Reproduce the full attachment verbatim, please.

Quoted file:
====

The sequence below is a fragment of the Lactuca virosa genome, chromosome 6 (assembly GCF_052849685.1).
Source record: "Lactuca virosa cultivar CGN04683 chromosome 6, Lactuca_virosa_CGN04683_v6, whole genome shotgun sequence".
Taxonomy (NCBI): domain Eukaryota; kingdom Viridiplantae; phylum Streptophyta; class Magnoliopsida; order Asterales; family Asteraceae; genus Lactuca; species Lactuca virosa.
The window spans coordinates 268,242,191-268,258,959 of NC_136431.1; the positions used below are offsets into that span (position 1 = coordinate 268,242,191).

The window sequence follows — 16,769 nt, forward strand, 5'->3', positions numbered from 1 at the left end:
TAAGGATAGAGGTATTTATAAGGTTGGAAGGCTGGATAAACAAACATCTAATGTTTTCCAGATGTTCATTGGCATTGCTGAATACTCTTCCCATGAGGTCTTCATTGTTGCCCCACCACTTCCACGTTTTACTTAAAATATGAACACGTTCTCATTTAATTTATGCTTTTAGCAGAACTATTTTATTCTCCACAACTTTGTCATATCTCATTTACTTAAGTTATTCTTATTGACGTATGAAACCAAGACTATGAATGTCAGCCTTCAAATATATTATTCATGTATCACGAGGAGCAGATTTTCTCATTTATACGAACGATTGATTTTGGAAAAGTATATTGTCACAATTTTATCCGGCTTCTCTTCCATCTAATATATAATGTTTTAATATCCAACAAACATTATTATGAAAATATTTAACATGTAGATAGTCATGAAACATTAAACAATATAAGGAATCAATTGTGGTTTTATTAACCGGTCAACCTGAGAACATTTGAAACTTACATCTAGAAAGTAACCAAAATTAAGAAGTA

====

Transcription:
The sequence below is a fragment of the Lactuca virosa genome, chromosome 6 (assembly GCF_052849685.1).
Source record: "Lactuca virosa cultivar CGN04683 chromosome 6, Lactuca_virosa_CGN04683_v6, whole genome shotgun sequence".
Taxonomy (NCBI): domain Eukaryota; kingdom Viridiplantae; phylum Streptophyta; class Magnoliopsida; order Asterales; family Asteraceae; genus Lactuca; species Lactuca virosa.
The window spans coordinates 268,242,191-268,258,959 of NC_136431.1; the positions used below are offsets into that span (position 1 = coordinate 268,242,191).

The window sequence follows — 16,769 nt, forward strand, 5'->3', positions numbered from 1 at the left end:
TAAGGATAGAGGTATTTATAAGGTTGGAAGGCTGGATAAACAAACATCTAATGTTTTCCAGATGTTCATTGGCATTGCTGAATACTCTTCCCATGAGGTCTTCATTGTTGCCCCACCACTTCCACGTTTTACTTAAAATATGAACACGTTCTCATTTAATTTATGCTTTTAGCAGAACTATTTTATTCTCCACAACTTTGTCATATCTCATTTACTTAAGTTATTCTTATTGACGTATGAAACCAAGACTATGAATGTCAGCCTTCAAATATATTATTCATGTATCACGAGGAGCAGATTTTCTCATTTATACGAACGATTGATTTTGGAAAAGTATATTGTCACAATTTTATCCGGCTTCTCTTCCATCTAATATATAATGTTTTAATATCCAACAAACATTATTATGAAAATATTTAACATGTAGATAGTCATGAAACATTAAACAATATAAGGAATCAATTGTGGTTTTATTAACCGGTCAACCTGAGAACATTTGAAACTTACATCTAGAAAGTAACCAAAATTAAGAAGTA